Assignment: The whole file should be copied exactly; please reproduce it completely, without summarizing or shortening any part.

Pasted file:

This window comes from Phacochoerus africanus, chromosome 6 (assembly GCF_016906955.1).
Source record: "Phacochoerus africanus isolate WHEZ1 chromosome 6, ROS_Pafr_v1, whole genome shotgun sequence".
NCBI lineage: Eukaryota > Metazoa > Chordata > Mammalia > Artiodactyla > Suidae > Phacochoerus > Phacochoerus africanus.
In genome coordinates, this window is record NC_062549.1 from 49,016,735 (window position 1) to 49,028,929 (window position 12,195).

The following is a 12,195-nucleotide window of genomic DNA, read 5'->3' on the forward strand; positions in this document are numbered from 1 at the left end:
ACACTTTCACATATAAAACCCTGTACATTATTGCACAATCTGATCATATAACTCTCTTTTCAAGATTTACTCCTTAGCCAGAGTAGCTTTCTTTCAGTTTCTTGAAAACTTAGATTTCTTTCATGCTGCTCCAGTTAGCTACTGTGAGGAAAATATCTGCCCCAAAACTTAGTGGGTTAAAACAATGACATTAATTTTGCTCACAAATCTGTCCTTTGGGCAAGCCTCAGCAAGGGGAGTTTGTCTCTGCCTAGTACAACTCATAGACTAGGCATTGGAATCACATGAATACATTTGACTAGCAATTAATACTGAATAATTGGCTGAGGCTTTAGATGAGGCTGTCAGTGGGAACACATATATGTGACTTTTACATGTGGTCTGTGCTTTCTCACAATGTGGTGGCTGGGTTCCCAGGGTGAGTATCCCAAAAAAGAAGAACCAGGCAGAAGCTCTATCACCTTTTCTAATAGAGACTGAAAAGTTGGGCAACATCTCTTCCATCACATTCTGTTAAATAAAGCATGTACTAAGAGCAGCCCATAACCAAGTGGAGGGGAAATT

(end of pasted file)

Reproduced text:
This window comes from Phacochoerus africanus, chromosome 6 (assembly GCF_016906955.1).
Source record: "Phacochoerus africanus isolate WHEZ1 chromosome 6, ROS_Pafr_v1, whole genome shotgun sequence".
NCBI lineage: Eukaryota > Metazoa > Chordata > Mammalia > Artiodactyla > Suidae > Phacochoerus > Phacochoerus africanus.
In genome coordinates, this window is record NC_062549.1 from 49,016,735 (window position 1) to 49,028,929 (window position 12,195).

The following is a 12,195-nucleotide window of genomic DNA, read 5'->3' on the forward strand; positions in this document are numbered from 1 at the left end:
ACACTTTCACATATAAAACCCTGTACATTATTGCACAATCTGATCATATAACTCTCTTTTCAAGATTTACTCCTTAGCCAGAGTAGCTTTCTTTCAGTTTCTTGAAAACTTAGATTTCTTTCATGCTGCTCCAGTTAGCTACTGTGAGGAAAATATCTGCCCCAAAACTTAGTGGGTTAAAACAATGACATTAATTTTGCTCACAAATCTGTCCTTTGGGCAAGCCTCAGCAAGGGGAGTTTGTCTCTGCCTAGTACAACTCATAGACTAGGCATTGGAATCACATGAATACATTTGACTAGCAATTAATACTGAATAATTGGCTGAGGCTTTAGATGAGGCTGTCAGTGGGAACACATATATGTGACTTTTACATGTGGTCTGTGCTTTCTCACAATGTGGTGGCTGGGTTCCCAGGGTGAGTATCCCAAAAAAGAAGAACCAGGCAGAAGCTCTATCACCTTTTCTAATAGAGACTGAAAAGTTGGGCAACATCTCTTCCATCACATTCTGTTAAATAAAGCATGTACTAAGAGCAGCCCATAACCAAGTGGAGGGGAAATT